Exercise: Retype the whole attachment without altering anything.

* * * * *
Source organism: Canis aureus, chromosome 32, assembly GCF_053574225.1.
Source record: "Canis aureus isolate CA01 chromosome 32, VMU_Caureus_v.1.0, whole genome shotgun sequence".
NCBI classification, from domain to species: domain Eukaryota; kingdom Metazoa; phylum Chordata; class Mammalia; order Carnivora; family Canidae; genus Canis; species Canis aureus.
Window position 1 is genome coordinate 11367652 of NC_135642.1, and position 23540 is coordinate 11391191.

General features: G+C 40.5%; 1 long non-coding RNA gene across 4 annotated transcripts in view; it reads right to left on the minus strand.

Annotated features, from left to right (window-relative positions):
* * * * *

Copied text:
Source organism: Canis aureus, chromosome 32, assembly GCF_053574225.1.
Source record: "Canis aureus isolate CA01 chromosome 32, VMU_Caureus_v.1.0, whole genome shotgun sequence".
NCBI classification, from domain to species: domain Eukaryota; kingdom Metazoa; phylum Chordata; class Mammalia; order Carnivora; family Canidae; genus Canis; species Canis aureus.
Window position 1 is genome coordinate 11367652 of NC_135642.1, and position 23540 is coordinate 11391191.

General features: G+C 40.5%; 1 long non-coding RNA gene across 4 annotated transcripts in view; it reads right to left on the minus strand.

Annotated features, from left to right (window-relative positions):